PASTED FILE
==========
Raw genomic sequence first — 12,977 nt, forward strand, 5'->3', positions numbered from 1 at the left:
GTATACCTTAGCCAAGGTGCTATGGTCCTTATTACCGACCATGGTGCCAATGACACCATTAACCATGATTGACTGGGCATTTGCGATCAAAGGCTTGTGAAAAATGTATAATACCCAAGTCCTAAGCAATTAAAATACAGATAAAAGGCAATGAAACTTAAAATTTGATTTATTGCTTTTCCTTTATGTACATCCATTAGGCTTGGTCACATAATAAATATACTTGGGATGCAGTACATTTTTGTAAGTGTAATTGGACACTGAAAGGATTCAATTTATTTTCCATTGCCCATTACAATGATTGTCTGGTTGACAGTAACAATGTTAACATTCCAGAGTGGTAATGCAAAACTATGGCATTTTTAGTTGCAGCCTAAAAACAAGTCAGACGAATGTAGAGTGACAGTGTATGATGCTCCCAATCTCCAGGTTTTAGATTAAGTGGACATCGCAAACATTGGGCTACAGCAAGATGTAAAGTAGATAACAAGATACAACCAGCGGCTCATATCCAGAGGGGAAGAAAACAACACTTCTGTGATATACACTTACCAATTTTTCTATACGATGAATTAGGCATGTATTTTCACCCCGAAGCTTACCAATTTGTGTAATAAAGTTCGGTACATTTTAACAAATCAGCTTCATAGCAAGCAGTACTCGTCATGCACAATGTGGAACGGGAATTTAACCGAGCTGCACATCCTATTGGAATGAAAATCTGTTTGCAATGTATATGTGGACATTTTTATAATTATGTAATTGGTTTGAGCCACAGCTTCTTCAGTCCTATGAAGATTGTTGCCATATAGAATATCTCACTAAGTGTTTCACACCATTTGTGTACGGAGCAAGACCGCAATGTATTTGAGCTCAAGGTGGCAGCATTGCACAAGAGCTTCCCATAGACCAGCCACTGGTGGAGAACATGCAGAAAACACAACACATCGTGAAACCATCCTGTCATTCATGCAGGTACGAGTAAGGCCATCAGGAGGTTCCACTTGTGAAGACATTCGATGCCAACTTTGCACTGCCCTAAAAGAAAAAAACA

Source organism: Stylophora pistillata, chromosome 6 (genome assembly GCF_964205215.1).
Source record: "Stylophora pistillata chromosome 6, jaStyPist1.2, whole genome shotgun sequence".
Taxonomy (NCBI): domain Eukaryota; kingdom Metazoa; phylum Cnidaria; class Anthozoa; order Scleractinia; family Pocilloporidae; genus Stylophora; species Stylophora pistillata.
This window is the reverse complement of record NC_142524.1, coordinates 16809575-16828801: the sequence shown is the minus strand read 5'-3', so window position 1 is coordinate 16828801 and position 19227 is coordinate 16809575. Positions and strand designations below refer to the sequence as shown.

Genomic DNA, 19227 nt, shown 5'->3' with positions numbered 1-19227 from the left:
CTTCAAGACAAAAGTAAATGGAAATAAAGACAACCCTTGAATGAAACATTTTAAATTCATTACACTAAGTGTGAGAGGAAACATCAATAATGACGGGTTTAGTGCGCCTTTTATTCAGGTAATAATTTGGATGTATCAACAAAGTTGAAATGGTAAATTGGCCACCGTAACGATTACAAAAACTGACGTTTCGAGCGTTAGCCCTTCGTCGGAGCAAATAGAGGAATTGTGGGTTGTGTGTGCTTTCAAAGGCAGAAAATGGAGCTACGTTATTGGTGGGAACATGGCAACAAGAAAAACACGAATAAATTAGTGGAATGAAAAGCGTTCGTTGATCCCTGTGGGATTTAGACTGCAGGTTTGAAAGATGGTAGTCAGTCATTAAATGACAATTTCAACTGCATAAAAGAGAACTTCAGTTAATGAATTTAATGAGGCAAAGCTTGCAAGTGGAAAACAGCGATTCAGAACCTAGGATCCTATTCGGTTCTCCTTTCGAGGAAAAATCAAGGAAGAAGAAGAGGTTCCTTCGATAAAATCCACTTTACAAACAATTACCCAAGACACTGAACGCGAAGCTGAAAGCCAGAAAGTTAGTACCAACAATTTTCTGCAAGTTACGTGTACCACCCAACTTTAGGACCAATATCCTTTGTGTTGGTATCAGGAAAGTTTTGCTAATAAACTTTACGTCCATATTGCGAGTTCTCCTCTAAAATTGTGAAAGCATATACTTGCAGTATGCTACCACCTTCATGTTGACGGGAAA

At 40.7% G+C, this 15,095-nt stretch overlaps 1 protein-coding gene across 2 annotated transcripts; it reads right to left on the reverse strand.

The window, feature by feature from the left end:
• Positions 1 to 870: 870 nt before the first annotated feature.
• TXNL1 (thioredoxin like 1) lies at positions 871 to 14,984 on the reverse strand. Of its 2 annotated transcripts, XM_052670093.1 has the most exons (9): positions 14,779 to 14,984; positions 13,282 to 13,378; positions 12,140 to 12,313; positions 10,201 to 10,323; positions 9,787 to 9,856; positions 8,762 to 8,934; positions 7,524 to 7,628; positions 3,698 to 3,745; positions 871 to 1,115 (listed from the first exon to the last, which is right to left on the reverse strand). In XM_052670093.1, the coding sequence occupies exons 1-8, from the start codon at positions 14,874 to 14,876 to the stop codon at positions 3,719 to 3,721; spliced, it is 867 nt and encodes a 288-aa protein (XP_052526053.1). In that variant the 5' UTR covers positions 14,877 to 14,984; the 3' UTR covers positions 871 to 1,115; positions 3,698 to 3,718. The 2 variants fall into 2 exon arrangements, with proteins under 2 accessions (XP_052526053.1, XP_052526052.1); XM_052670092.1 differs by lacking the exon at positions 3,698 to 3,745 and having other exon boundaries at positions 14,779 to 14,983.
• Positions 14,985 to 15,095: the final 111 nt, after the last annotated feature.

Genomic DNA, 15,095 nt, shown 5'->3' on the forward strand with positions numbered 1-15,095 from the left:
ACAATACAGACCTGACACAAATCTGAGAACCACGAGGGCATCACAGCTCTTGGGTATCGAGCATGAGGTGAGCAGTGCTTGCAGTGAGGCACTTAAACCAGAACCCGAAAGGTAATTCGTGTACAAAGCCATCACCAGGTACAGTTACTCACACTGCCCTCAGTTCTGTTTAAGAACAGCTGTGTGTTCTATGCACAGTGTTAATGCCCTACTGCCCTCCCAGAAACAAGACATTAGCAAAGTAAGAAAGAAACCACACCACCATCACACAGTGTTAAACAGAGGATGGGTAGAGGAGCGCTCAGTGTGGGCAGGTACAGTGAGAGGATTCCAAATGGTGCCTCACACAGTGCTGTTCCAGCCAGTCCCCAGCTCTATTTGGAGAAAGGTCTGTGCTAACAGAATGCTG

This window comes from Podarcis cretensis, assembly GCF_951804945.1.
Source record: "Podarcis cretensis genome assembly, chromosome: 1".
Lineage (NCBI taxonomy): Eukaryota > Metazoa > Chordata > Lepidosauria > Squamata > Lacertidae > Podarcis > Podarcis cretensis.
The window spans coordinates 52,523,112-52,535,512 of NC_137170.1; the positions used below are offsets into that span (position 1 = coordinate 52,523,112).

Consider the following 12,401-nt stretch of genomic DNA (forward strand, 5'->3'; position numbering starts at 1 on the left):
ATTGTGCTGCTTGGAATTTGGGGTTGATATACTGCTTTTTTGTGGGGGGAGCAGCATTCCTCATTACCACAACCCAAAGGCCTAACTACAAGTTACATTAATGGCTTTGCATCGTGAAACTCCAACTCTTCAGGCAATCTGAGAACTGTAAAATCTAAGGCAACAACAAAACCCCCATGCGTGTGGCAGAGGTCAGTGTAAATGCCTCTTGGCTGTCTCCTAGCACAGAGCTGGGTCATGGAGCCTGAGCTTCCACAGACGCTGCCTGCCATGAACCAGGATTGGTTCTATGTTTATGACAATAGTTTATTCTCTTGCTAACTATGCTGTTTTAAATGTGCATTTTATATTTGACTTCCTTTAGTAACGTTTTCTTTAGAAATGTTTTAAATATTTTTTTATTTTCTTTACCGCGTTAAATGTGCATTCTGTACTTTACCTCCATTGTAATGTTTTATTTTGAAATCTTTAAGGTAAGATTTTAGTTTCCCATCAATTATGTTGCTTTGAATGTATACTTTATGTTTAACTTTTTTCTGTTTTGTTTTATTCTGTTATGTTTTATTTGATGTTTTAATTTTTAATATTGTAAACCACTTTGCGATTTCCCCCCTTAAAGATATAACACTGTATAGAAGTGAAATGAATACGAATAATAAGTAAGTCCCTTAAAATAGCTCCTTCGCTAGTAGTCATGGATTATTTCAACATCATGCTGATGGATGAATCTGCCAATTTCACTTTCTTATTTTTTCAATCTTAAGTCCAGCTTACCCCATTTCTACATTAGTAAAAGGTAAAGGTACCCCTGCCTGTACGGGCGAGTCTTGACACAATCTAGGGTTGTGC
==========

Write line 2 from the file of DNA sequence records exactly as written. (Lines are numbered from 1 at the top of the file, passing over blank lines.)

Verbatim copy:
GTATACCTTAGCCAAGGTGCTATGGTCCTTATTACCGACCATGGTGCCAATGACACCATTAACCATGATTGACTGGGCATTTGCGATCAAAGGCTTGTGAAAAATGTATAATACCCAAGTCCTAAGCAATTAAAATACAGATAAAAGGCAATGAAACTTAAAATTTGATTTATTGCTTTTCCTTTATGTACATCCATTAGGCTTGGTCACATAATAAATATACTTGGGATGCAGTACATTTTTGTAAGTGTAATTGGACACTGAAAGGATTCAATTTATTTTCCATTGCCCATTACAATGATTGTCTGGTTGACAGTAACAATGTTAACATTCCAGAGTGGTAATGCAAAACTATGGCATTTTTAGTTGCAGCCTAAAAACAAGTCAGACGAATGTAGAGTGACAGTGTATGATGCTCCCAATCTCCAGGTTTTAGATTAAGTGGACATCGCAAACATTGGGCTACAGCAAGATGTAAAGTAGATAACAAGATACAACCAGCGGCTCATATCCAGAGGGGAAGAAAACAACACTTCTGTGATATACACTTACCAATTTTTCTATACGATGAATTAGGCATGTATTTTCACCCCGAAGCTTACCAATTTGTGTAATAAAGTTCGGTACATTTTAACAAATCAGCTTCATAGCAAGCAGTACTCGTCATGCACAATGTGGAACGGGAATTTAACCGAGCTGCACATCCTATTGGAATGAAAATCTGTTTGCAATGTATATGTGGACATTTTTATAATTATGTAATTGGTTTGAGCCACAGCTTCTTCAGTCCTATGAAGATTGTTGCCATATAGAATATCTCACTAAGTGTTTCACACCATTTGTGTACGGAGCAAGACCGCAATGTATTTGAGCTCAAGGTGGCAGCATTGCACAAGAGCTTCCCATAGACCAGCCACTGGTGGAGAACATGCAGAAAACACAACACATCGTGAAACCATCCTGTCATTCATGCAGGTACGAGTAAGGCCATCAGGAGGTTCCACTTGTGAAGACATTCGATGCCAACTTTGCACTGCCCTAAAAGAAAAAAACA